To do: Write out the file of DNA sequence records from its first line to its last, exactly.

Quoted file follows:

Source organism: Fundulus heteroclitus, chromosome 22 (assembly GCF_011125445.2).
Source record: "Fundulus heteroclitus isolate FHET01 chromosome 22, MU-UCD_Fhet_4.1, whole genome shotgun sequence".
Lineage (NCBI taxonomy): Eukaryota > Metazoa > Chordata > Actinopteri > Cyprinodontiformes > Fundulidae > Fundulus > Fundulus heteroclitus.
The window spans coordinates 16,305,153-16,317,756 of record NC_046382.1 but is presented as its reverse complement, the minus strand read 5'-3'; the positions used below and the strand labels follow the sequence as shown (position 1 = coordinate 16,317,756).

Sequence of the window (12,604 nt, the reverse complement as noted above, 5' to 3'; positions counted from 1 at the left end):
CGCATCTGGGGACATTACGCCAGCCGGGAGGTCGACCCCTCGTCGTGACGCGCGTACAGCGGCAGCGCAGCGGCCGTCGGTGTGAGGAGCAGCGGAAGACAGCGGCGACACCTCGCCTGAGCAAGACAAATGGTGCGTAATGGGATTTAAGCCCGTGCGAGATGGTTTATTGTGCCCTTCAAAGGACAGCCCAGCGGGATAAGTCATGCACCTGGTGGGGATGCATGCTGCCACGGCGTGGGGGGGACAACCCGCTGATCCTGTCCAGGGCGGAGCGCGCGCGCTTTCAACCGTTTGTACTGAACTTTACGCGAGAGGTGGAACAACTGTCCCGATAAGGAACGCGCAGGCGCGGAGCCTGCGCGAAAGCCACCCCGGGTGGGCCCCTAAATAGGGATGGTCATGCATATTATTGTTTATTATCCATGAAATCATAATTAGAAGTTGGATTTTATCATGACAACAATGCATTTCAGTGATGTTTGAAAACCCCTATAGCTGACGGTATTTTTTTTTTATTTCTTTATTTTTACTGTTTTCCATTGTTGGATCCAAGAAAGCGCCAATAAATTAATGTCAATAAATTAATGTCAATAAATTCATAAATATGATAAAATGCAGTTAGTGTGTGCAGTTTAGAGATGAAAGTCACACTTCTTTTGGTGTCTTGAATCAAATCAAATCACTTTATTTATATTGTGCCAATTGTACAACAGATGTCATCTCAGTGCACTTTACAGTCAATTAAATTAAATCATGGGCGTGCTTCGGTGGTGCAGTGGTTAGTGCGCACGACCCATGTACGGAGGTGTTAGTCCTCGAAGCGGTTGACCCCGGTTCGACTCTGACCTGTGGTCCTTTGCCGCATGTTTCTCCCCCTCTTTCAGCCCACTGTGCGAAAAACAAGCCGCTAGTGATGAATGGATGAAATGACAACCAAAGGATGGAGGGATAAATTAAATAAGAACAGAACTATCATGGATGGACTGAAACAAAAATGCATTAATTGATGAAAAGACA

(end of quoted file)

Source organism: Fundulus heteroclitus, chromosome 22 (assembly GCF_011125445.2).
Source record: "Fundulus heteroclitus isolate FHET01 chromosome 22, MU-UCD_Fhet_4.1, whole genome shotgun sequence".
Lineage (NCBI taxonomy): Eukaryota > Metazoa > Chordata > Actinopteri > Cyprinodontiformes > Fundulidae > Fundulus > Fundulus heteroclitus.
The window spans coordinates 16,305,153-16,317,756 of record NC_046382.1 but is presented as its reverse complement, the minus strand read 5'-3'; the positions used below and the strand labels follow the sequence as shown (position 1 = coordinate 16,317,756).

Sequence of the window (12,604 nt, the reverse complement as noted above, 5' to 3'; positions counted from 1 at the left end):
CGCATCTGGGGACATTACGCCAGCCGGGAGGTCGACCCCTCGTCGTGACGCGCGTACAGCGGCAGCGCAGCGGCCGTCGGTGTGAGGAGCAGCGGAAGACAGCGGCGACACCTCGCCTGAGCAAGACAAATGGTGCGTAATGGGATTTAAGCCCGTGCGAGATGGTTTATTGTGCCCTTCAAAGGACAGCCCAGCGGGATAAGTCATGCACCTGGTGGGGATGCATGCTGCCACGGCGTGGGGGGGACAACCCGCTGATCCTGTCCAGGGCGGAGCGCGCGCGCTTTCAACCGTTTGTACTGAACTTTACGCGAGAGGTGGAACAACTGTCCCGATAAGGAACGCGCAGGCGCGGAGCCTGCGCGAAAGCCACCCCGGGTGGGCCCCTAAATAGGGATGGTCATGCATATTATTGTTTATTATCCATGAAATCATAATTAGAAGTTGGATTTTATCATGACAACAATGCATTTCAGTGATGTTTGAAAACCCCTATAGCTGACGGTATTTTTTTTTTATTTCTTTATTTTTACTGTTTTCCATTGTTGGATCCAAGAAAGCGCCAATAAATTAATGTCAATAAATTAATGTCAATAAATTCATAAATATGATAAAATGCAGTTAGTGTGTGCAGTTTAGAGATGAAAGTCACACTTCTTTTGGTGTCTTGAATCAAATCAAATCACTTTATTTATATTGTGCCAATTGTACAACAGATGTCATCTCAGTGCACTTTACAGTCAATTAAATTAAATCATGGGCGTGCTTCGGTGGTGCAGTGGTTAGTGCGCACGACCCATGTACGGAGGTGTTAGTCCTCGAAGCGGTTGACCCCGGTTCGACTCTGACCTGTGGTCCTTTGCCGCATGTTTCTCCCCCTCTTTCAGCCCACTGTGCGAAAAACAAGCCGCTAGTGATGAATGGATGAAATGACAACCAAAGGATGGAGGGATAAATTAAATAAGAACAGAACTATCATGGATGGACTGAAACAAAAATGCATTAATTGATGAAAAGACA